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NEWS
March 28, 2011 | By Art Carey, Inquirer Columnist
David Brooks, the witty New York Times columnist, is a local boy (he grew up in Wayne and went to Radnor High) who has written a sensational new book, The Social Animal: The Hidden Sources of Love, Character, and Achievement. The book is appealing in many ways, not the least of which is Brooks' ability to synthesize vast amounts of research and present it in a fashion that calls to mind the hilarious social satire of Tom Wolfe. The gist of the book in two words: Emotion rules.
NEWS
November 2, 2014 | By Tom Avril, Inquirer Staff Writer
One woman has devoted her career to understanding the brain of an animal that measures just 1 millimeter in length. Another explores the brains of creatures with billions of neurons, whose ability with languages sets them apart from all other living things. The two will have the chance for a pretty interesting conversation in April. Cornelia Bargmann, who studies the brain of a type of roundworm, and Elissa Newport, a prominent expert on how humans learn language, are among nine new winners of awards from the Franklin Institute, given each year to recognize achievement in the sciences and engineering.
NEWS
August 12, 1992 | by Steve Lowery, Los Angeles Daily News
Just think of the possibilities if Michael Raleigh and his colleagues are right. Presidential candidates simply could be asked to roll up their sleeves, give a little blood and, when the serotonin results were counted . . . It's a brave new world to be imagined, one where serotonin, a chemical of the brain, rules because it tells us who is best to rule. The UCLA psychiatry professor believes that serotonin, known by scientists to be involved in the clotting of blood, also may determine a person's potential for leadership.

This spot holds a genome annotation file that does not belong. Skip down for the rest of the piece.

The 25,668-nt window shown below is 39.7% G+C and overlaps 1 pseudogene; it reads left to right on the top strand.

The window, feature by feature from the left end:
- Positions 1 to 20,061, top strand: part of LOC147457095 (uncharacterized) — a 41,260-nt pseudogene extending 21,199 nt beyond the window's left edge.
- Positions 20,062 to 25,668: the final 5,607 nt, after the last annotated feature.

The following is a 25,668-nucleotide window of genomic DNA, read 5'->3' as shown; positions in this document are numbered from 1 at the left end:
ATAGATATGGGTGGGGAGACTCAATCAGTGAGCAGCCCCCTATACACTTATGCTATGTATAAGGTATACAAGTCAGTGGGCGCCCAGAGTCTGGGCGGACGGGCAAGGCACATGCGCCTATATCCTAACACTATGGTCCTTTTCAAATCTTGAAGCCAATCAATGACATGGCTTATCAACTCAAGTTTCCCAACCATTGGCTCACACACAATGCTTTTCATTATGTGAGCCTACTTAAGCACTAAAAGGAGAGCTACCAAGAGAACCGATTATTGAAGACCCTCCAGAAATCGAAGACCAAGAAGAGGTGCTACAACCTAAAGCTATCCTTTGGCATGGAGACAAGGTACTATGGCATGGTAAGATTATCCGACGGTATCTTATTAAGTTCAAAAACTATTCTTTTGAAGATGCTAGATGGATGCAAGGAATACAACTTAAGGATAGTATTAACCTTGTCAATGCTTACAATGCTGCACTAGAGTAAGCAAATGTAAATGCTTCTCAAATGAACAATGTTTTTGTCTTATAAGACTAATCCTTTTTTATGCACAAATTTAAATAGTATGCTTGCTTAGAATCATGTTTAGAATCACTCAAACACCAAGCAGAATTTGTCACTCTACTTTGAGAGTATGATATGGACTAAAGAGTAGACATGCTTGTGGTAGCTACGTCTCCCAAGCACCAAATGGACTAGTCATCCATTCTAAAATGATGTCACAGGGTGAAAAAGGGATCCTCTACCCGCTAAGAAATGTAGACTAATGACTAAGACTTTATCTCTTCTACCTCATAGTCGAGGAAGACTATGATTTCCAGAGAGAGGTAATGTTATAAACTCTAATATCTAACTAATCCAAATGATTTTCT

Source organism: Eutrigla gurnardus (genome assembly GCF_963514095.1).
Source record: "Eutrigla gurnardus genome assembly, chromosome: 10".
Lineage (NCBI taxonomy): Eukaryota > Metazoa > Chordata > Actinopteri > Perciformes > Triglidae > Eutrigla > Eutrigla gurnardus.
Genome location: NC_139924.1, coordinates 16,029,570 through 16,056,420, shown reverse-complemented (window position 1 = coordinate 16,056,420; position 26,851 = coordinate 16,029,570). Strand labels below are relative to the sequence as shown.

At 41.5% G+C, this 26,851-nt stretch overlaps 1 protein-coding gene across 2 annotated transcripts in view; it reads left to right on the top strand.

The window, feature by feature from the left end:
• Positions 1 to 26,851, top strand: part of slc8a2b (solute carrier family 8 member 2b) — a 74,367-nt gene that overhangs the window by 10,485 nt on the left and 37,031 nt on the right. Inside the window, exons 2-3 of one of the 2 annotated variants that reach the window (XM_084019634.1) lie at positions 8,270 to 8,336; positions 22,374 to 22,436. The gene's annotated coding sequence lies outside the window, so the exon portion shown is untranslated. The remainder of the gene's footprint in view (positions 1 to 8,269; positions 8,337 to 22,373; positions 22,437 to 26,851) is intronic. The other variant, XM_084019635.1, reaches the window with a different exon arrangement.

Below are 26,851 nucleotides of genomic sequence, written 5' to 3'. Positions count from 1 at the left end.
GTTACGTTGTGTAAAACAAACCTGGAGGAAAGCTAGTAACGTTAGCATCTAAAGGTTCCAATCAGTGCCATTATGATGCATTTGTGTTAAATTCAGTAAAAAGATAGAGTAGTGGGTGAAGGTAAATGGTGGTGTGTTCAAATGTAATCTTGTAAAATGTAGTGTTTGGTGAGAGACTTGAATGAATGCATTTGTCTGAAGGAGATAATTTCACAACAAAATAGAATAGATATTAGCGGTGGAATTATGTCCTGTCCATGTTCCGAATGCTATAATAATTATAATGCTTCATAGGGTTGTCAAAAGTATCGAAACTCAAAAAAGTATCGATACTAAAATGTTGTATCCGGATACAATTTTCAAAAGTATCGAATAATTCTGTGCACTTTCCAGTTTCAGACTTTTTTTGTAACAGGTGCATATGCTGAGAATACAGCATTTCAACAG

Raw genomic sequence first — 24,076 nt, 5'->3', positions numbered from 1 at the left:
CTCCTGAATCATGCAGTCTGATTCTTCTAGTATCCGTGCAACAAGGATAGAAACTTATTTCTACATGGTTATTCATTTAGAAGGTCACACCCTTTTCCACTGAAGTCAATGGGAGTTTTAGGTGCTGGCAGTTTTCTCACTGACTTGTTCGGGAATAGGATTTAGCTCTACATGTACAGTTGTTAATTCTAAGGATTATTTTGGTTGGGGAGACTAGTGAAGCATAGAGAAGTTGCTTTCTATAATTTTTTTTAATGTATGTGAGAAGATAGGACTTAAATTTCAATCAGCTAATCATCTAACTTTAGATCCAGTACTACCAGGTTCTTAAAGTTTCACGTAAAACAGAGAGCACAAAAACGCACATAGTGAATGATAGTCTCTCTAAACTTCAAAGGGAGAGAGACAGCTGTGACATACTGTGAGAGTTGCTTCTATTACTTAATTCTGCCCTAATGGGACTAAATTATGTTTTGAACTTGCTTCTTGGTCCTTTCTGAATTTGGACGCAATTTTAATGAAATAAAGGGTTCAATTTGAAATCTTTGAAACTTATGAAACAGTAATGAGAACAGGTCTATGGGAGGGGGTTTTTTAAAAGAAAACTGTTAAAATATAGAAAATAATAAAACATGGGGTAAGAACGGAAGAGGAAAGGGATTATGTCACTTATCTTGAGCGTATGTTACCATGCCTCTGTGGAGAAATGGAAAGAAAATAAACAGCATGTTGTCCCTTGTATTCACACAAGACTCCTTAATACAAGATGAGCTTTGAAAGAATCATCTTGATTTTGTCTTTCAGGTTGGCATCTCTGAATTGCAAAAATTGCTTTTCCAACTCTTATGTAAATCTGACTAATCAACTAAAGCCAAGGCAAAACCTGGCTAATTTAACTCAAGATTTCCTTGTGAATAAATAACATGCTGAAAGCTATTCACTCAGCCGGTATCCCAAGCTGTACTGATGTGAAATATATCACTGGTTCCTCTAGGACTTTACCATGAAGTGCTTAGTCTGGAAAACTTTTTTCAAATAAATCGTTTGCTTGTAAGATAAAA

NEWS
February 7, 2016 | By Stacey Burling, Staff Writer
Can a neurosurgeon who evaluates pro football players for concussion be a fan of the game? Yes, he can, said M. Sean Grady, chair of neurosurgery at Penn Medicine. Grady is one of six Penn neurosurgeons who have worked on the sidelines during Eagles home games as independent experts paid by the NFL. He's done that for three years as part of a program that responded to growing concerns about the long-term cognitive consequences of concussions, including dementia. Grady will be watching the Super Bowl on Sunday, and continues to see football as a sport that does more good than bad. Plus, he said, while the NFL gets the lion's share of scrutiny, athletes get plenty of concussions playing other sports.
NEWS
November 18, 2011 | By Tom Avril, Inquirer Staff Writer
More than five decades after the brain of Albert Einstein was preserved, partitioned, and distributed to the private collections of various hospitals and researchers, a set of the precious samples is now on public display. On Thursday, Lucy Rorke-Adams, a prominent neuropathologist at Children's Hospital of Philadelphia, donated 46 slides containing Einstein's gray matter to the Mütter Museum of the College of Physicians of Philadelphia. "They are a very important part of medical history," said Rorke-Adams, 82, who received the slides from a colleague in the mid-1970s.